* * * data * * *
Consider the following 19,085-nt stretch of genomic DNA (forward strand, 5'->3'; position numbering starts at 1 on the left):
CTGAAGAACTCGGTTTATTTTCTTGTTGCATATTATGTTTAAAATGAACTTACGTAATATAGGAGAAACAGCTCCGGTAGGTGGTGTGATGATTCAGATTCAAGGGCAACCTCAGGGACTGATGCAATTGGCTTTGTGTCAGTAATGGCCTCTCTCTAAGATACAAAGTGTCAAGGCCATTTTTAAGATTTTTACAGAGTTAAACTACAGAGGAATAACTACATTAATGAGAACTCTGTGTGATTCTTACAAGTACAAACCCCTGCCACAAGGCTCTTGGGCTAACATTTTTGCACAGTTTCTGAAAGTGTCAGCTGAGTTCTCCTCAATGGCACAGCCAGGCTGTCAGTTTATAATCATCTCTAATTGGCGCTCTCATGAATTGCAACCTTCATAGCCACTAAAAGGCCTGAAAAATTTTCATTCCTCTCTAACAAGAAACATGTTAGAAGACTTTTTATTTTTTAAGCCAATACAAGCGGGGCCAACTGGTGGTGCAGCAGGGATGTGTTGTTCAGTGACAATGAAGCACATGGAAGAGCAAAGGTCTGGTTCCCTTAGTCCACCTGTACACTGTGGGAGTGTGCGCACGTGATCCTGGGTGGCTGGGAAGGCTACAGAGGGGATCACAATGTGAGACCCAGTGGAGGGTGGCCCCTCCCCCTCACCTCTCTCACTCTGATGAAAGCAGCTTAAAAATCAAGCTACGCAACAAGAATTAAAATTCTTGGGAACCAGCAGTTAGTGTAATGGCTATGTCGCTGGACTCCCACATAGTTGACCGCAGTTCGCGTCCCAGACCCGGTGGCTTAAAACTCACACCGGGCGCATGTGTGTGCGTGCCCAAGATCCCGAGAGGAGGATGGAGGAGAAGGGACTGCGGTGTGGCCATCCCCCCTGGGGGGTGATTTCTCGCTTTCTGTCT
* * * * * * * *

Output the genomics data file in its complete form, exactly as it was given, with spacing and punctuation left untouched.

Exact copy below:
Consider the following 19,085-nt stretch of genomic DNA (forward strand, 5'->3'; position numbering starts at 1 on the left):
CTGAAGAACTCGGTTTATTTTCTTGTTGCATATTATGTTTAAAATGAACTTACGTAATATAGGAGAAACAGCTCCGGTAGGTGGTGTGATGATTCAGATTCAAGGGCAACCTCAGGGACTGATGCAATTGGCTTTGTGTCAGTAATGGCCTCTCTCTAAGATACAAAGTGTCAAGGCCATTTTTAAGATTTTTACAGAGTTAAACTACAGAGGAATAACTACATTAATGAGAACTCTGTGTGATTCTTACAAGTACAAACCCCTGCCACAAGGCTCTTGGGCTAACATTTTTGCACAGTTTCTGAAAGTGTCAGCTGAGTTCTCCTCAATGGCACAGCCAGGCTGTCAGTTTATAATCATCTCTAATTGGCGCTCTCATGAATTGCAACCTTCATAGCCACTAAAAGGCCTGAAAAATTTTCATTCCTCTCTAACAAGAAACATGTTAGAAGACTTTTTATTTTTTAAGCCAATACAAGCGGGGCCAACTGGTGGTGCAGCAGGGATGTGTTGTTCAGTGACAATGAAGCACATGGAAGAGCAAAGGTCTGGTTCCCTTAGTCCACCTGTACACTGTGGGAGTGTGCGCACGTGATCCTGGGTGGCTGGGAAGGCTACAGAGGGGATCACAATGTGAGACCCAGTGGAGGGTGGCCCCTCCCCCTCACCTCTCTCACTCTGATGAAAGCAGCTTAAAAATCAAGCTACGCAACAAGAATTAAAATTCTTGGGAACCAGCAGTTAGTGTAATGGCTATGTCGCTGGACTCCCACATAGTTGACCGCAGTTCGCGTCCCAGACCCGGTGGCTTAAAACTCACACCGGGCGCATGTGTGTGCGTGCCCAAGATCCCGAGAGGAGGATGGAGGAGAAGGGACTGCGGTGTGGCCATCCCCCCTGGGGGGTGATTTCTCGCTTTCTGTCT